By Terrence McCoy
By Allie Conti
By Chuck Strouse
By Scott Fishman
By Terrence McCoy
By Ryan Yousefi
By Ciara LaVelle, Kat Bein, Carolina Del Busto, and Liz Tracy
By Pepe Billete
While the ability to recall (or fudge) obscure songs at a moment's notice is undeniably a valuable asset for a singing piano player, Sid's would not be Sid's without the owner's bawdy sense of humor, equal parts winks, one-liners, and four-letter words. "I have a fair vocabulary of dirty songs," he confesses. "It amazes me that when you use the f-word or the c-word, people still get shocked. Maybe because they think an old fart like me shouldn't talk like that."
Of course, you have to wonder about anyone who wasn't tipped off by a sign that reads, "HOUSE RULE: IF YOU DON'T SING YOU GOT TO SHOW US YOUR TITS," mounted above the entrance to the piano bar.
"Entertainers are not your run-of-the-mill characters. They tend to be strange or deviants. Many have problems with drinking or drugs. I've been very lucky; that was never my way," Sid says. "I've been looking after this bar for sixteen years, counting the till every night, keeping an eye on things. Most musicians couldn't handle the business end of something like that.
Sid does, however, confess to feeling a tinge of guilt. "I've worked cruise ships before, in Canada," he confides. "I wouldn't mind doing a little cruise-ship work. The bar can look after itself. We have a lot of regular customers -- lawyers, scumbags, a real slice of America -- they're probably getting sick of seeing me around every night as it is."
THE AMERICAN EMBASSY/YORKSHIRE INN
6505 Bird Road*CHECK ADDRESS
Bill Fernandez and his brother Joe, who grew up just a few blocks off Bird Road, went on to own or manage three separate nightclubs in the immediate vicinity: the Alley, Zachery's, and the American Embassy/Yorkshire Inn (the Embassy was the bar, the Inn was the restaurant). But the Fernandez brothers, who recently opened The Baker and the Fisherman, a seafood and gourmet market where the old Red Road Meat Market used to stand at the corner of Red and Bird, claim they've gone out of the bar business for good.
"First, you've got all the competition from the Grove and the Beach," explains Bill. "Then you've got the neighborhood -- it's mostly Cuban, blue-collar. Not the kind of folks who'd be willing to spend much more than a buck or two for a drink. We used to hear all the time, 'I'm moving to Broward,' or, 'I'm moving to the west coast.' Between the crime and what-have-you, it seemed like 50 percent of our clientele moved out of town. And then you had the cops. MADD buried a lot of places, with the stricter drunk driving laws. Absolutely killed the Copa. Back in '82 and '83, cops were sitting outside the place just waiting to pull someone over."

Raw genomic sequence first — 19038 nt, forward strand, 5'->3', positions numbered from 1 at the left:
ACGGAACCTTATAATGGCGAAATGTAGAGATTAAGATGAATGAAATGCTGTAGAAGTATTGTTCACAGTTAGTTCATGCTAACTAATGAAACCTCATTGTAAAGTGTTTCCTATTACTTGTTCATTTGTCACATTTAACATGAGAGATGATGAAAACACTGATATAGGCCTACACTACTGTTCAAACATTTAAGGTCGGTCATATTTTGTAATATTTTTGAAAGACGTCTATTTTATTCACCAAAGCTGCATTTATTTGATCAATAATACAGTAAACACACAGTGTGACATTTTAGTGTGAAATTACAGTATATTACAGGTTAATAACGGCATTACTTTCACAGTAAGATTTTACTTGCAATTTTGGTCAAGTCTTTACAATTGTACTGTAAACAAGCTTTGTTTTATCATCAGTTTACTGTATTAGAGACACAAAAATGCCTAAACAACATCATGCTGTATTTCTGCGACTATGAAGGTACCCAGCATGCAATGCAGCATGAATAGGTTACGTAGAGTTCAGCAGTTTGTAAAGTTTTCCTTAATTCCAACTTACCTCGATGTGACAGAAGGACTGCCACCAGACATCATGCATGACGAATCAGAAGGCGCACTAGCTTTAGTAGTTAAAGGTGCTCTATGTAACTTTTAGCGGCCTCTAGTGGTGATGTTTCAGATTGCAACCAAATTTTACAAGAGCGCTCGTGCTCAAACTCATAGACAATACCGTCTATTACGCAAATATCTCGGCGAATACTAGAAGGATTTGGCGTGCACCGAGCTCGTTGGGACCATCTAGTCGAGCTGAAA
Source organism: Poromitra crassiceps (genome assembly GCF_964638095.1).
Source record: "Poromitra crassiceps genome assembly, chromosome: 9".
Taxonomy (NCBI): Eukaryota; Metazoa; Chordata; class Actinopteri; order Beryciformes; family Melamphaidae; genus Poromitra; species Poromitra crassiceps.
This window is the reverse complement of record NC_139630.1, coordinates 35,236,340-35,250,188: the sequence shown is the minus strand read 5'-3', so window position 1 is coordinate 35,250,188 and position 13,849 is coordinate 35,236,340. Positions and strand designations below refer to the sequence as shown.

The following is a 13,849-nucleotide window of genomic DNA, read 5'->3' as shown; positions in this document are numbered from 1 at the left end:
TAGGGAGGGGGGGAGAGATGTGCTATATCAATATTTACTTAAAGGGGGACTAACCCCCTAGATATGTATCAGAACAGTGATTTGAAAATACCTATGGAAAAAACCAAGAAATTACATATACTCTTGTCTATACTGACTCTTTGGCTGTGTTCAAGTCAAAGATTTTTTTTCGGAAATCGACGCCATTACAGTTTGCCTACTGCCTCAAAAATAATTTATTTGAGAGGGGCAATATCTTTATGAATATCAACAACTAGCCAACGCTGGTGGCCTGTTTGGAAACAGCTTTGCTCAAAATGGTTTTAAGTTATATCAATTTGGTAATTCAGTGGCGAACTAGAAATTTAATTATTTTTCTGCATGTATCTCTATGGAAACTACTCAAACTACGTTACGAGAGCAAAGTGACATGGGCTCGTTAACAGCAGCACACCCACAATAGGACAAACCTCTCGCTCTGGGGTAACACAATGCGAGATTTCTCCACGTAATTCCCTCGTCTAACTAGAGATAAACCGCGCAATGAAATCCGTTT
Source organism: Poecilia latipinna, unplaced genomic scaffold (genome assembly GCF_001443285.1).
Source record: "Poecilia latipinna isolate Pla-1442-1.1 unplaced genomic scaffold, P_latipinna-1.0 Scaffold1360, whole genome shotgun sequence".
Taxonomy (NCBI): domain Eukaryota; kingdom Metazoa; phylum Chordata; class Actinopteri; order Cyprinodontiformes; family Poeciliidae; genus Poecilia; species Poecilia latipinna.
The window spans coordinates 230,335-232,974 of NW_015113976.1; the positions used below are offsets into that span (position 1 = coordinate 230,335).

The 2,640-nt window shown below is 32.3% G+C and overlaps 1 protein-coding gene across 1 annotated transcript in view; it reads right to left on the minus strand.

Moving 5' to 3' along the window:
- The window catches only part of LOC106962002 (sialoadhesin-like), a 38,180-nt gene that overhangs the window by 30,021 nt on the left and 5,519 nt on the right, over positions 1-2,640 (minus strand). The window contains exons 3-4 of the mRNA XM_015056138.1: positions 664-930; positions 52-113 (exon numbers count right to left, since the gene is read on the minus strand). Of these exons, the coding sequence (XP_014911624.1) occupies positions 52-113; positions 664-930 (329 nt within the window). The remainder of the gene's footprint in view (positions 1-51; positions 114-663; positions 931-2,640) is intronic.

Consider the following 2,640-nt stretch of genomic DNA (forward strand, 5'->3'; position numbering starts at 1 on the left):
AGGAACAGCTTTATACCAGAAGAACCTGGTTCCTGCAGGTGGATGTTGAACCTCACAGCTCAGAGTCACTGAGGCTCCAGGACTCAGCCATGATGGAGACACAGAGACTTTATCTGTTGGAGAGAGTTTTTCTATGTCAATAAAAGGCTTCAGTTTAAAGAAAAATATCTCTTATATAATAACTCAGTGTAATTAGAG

After a splashy 1981 grand opening that attracted thousands of patrons, the Embassy quickly established itself as one of Miami's hottest nightspots. In a matter of approximately three short years, however, business slowed to the point where the brothers chose to close up shop.
During its heyday the bar became known as a gringo hangout. "The American Embassy, so-called because the rumor was they didn't let Cubans in," asserts Jim Fox, a long-time local and font of Bird Road lore. "They didn't broadcast it or anything, but if they didn't like your looks, they might make you show five or six IDs before they'd let you in."
Bill Fernandez says the bar was tough on potential troublemakers, not Cubans. "We had a lot of Cuban customers. We had an English DJ that came up with the name because he thought it was ironic that so many people spoke different languages, but that was the extent of it. If we thought there was even the potential for a fight, we'd throw the customer out. The secret to preventing trouble was letting people know ahead of time that you meant business. And it usually worked."
The presence of an intimidating bouncer didn't hurt, either. "We had the world's biggest doorman," says Fernandez, "Fred Ottman. Six-foot-seven, 375 pounds. Not much fat. One night Dennis Harrah (former Miami Hurricane and L.A. Ram all-pro lineman) and *CK SP*Gary Dunn (former Pittsburgh Steeler with a handful of Super Bowl rings) tried to tackle Freddy after the bar was closed. Couldn't do it. Today he's a famous professional wrestler, one of the Natural Disasters. I think he's called The Typhoon. Weighs about 450 now, or more."
THE FOXXY LAIDY LOUNGE (CLOSED)
6507 Bird Road *CHECK ADDRESS*
The American Embassy adjoined one of Dade's better-known nude dancing bars, the Foxxy Laidy Lounge. The Laidy boasted multiple stages, a reputation (accurate or not) for being outlaw biker-run, and the second-biggest bouncer in South Florida, a six-foot, six-inch, Jabba the Hutt-looking dude as wide as he was tall, perpetually clad in a Harley T-shirt and a greasy denim vest. The Laidy gave the neighbors fits for years before finally shutting down amid rumors of drug busts, gang wars, and financial hanky-panky. It's a safe bet that few homeowners mourned the Laidy's passing, although it will be hard to match the cheap thrill of sitting in the Kentucky Fried Chicken across the street and watching the Colonel's customers do a collective jaw-drop when a gaggle of strippers strutted in wearing pumps, hot pants, and flimsy halter tops amid the lunch rush.